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How Many Times Can You Use A VA Loan?

April 03, 2024 8-minute read

Author: Victoria Araj


If you’ve used a VA loan to purchase a home in the past, you know what great benefits they have: low interest rates, no mortgage insurance and no down payment requirement. Local and state authorities may even offer property tax exemptions to qualifying veterans.

If you’re planning to buy a new home soon and you’ve already used a VA loan for a previous home purchase, you might be wondering if you can take out another VA loan. Is there a limit on how many times you can use a VA loan? Let’s find out whether you can use a VA loan more than once.

How Many Times Can You Take Out A VA Loan?

Qualifying veterans, active-duty service members and their surviving spouses can use their VA loan benefit as many times as they’d like. As long as you’re still eligible for a VA loan and are able to qualify with a lender, there’s no limit to how many of these mortgages you can take out over the course of your life.

In fact, it’s even possible to have more than one VA loan at the same time in certain circumstances. We’ll get into that later on in the article.

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Understanding VA Home Loans

There are many different types of VA loans and they come with many benefits, chief among them being that you don’t need to make a down payment to purchase a home.

Because the down payment is often the biggest hurdle to homeownership for borrowers, especially those who are first-time home buyers, VA loans can make homeownership much more accessible for those who qualify.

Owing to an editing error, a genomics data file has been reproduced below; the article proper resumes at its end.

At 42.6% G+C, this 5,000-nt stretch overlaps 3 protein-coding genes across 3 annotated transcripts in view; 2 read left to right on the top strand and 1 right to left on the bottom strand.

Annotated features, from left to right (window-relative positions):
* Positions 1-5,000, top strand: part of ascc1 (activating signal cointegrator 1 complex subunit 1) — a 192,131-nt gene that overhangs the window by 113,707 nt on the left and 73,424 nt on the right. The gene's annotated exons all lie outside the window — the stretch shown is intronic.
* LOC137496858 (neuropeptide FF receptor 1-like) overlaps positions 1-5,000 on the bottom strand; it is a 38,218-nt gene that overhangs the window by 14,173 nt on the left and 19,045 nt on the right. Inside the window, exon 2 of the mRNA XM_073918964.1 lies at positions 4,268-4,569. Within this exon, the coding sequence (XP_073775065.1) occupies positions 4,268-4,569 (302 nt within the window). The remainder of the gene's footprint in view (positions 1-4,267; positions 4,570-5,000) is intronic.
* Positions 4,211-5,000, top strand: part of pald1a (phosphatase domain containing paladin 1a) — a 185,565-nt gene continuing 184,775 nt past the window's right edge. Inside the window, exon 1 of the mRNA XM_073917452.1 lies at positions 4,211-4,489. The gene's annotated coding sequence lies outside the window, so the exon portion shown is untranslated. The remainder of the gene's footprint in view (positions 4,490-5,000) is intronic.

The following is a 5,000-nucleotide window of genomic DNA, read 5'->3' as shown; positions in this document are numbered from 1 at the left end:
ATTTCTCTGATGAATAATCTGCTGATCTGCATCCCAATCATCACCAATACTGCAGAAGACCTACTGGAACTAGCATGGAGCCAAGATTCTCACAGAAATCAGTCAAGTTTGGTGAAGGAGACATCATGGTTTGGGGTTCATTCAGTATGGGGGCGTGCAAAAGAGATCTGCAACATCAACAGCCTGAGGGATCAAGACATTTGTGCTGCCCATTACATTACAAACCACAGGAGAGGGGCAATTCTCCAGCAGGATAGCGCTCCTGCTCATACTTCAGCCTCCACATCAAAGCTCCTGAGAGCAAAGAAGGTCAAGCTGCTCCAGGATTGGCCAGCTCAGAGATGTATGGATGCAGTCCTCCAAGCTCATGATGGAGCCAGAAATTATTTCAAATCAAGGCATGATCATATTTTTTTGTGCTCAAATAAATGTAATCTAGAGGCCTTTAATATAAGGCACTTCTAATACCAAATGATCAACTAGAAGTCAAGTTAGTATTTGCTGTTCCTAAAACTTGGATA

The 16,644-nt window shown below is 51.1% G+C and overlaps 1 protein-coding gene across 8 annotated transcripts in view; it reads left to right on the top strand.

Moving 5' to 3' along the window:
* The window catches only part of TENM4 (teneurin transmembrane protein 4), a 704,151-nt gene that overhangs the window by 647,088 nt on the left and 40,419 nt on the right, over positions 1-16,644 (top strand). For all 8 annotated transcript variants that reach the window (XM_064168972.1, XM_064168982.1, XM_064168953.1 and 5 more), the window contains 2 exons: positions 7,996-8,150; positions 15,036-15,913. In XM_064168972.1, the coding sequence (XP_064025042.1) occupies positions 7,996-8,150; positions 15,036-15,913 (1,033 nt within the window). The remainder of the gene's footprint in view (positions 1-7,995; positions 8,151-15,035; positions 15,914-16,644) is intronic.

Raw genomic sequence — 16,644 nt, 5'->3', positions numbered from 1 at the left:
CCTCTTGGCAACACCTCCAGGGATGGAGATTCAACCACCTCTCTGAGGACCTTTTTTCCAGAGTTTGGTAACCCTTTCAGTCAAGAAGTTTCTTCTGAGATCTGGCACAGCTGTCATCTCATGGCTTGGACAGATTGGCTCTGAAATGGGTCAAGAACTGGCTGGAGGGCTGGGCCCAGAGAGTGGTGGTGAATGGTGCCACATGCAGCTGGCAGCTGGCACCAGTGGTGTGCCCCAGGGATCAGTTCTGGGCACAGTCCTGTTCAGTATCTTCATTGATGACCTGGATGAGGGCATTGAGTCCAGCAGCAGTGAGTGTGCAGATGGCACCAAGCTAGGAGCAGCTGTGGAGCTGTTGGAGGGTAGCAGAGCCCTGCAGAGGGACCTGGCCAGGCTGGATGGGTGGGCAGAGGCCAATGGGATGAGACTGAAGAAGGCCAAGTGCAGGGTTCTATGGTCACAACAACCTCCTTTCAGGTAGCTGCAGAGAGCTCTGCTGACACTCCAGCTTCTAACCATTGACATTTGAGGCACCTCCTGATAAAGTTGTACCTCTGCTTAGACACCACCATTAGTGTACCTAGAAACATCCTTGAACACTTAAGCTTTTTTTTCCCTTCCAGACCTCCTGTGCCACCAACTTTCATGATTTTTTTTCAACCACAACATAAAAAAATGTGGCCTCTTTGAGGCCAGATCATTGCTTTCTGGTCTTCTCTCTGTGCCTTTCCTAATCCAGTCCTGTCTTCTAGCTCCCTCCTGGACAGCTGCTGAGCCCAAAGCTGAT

VA loans are also backed by the Department of Veterans Affairs (VA). The VA doesn’t issue VA loans itself but insures mortgages provided by lenders. This reduces the risk to the lender, meaning that VA loans often come with more flexible terms than what you’d get with other types of mortgages, such as conventional loans or FHA loans.

Who Can Borrow A VA Loan?

The VA has different eligibility criteria for VA loans depending on when and for how long you served. You need to meet at least one of the following requirements to qualify for a VA loan.

  • You’ve served at least 181 days of active service during peacetime.

  • You’ve served a minimum of 90 consecutive days of active service during wartime.

  • You’ve served more than 6 years of service with the National Guard or Reserves, or 90 days under Title 32 with a minimum of 30 consecutive days.

  • You’re the spouse of a service member who lost their life in the line of duty or as the result of a service-related disability. You typically cannot be remarried, but there are some exceptions.

What Are The Drawbacks Of Making A 0% Down Payment?

The one trade-off for getting a 0% down payment mortgage is that you’ll have to pay a higher VA funding fee, which is required for all VA loans, than you would with a down payment. This is a one-time fee that helps to cover the cost of the VA loan program.